U.S. Pat. No. 4,435,038 is directed to deformable material involving three integrally formed elongated members that are squeezed together to align optical fibers.
U.S. Pat. No. 4,597,632 is directed to temperature sensitive releasable optical connector which utilizes a shape memory effect metal to align and clamp ferrules.
U.S. Pat. No. 4,647,150 illustrates an arched alignment of optical fibers utilizing an optical adhesive as well as an innertube for butt-to-butt splicing.
U.S. Pat. No. 4,725,117 describes a complex optical fiber connection utilizing a heat-recoverable tube which is constructed of a memory material such as elastic or plastic memory materials, as well as an outer metal contact body. The basic idea of shrinking a memory plastic radially inward to achieve optical fiber alignment is taught in this patent.
U.S. Pat. No. 4,743,084 involves improvement in the use of deformable plastics or the use of shape memory materials as an integral part of a more complex mechanic structure.
U.S. Pat. No. 4,750,803 describes a connector which includes exit port means to allow air to escape during splicing.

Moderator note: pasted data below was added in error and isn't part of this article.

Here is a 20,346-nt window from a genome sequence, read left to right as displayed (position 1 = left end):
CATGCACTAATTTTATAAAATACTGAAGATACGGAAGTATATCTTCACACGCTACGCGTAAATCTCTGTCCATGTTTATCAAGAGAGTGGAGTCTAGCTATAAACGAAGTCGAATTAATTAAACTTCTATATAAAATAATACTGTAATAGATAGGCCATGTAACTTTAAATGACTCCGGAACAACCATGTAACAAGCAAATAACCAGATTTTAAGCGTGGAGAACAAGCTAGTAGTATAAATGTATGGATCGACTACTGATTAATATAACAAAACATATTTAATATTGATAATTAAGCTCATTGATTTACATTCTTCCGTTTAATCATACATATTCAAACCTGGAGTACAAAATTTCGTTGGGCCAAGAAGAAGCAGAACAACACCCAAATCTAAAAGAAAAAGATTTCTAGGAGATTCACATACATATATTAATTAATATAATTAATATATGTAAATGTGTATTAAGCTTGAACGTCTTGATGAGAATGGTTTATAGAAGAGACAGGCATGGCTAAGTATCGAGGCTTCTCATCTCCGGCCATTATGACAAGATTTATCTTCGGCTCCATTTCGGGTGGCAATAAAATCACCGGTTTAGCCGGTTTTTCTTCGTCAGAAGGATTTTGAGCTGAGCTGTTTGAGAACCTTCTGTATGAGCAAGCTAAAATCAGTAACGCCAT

In addition to the above, there were suggested many splicing methods using heat-shrinkable polymers (called also memory polymers, heat-recoverable polymers, etc.) to help align optical fibers. These polymers (described e.g. in U.S. Pat. Nos. 2,027,962; 3,086,242; 3,359,193; 3,370,112; 3,597,372 and 3,616,363) are either thermoplasts or post-crosslinked thermoplasts containing a crystalline polymer phase and/or amorphous polymer phase with relatively low glass-transition temperature due to either nature of the polymer or due to plastification effect. Such heat-shrinkable polymer can be forced into one shape and frozen in it; and shrunk by application of heat approximately into the original shape. Because such heat-shrinkable polymers consist of several polymer phases and/or a multitude of separate polymer chains, they do not have a precise shape which could be called "inherent" and they can return only approximately into a predetermined shape. In addition to that, the highly crystalline polymers must be heated above the melting point of their crystalline phase; the re-crystallization of the polymer causes significant volume contraction which is detrimental to the alignment. Because of that the heat-shrinkable component in itself cannot form a splicer with a low insertion loss. Such splicers require a combination of highly symmetric tubular shape, coupling gels or adhesives and elaborate support structures, which in turn cause a high cost of the device and of its installation. Typical of the patents which show the unique methods of splicing are the following: Great Britain Patent No. 1,588 227 describes a splicing method using heat-shrinkable crystalline thermoplastic sleeve to achieve fiber connection.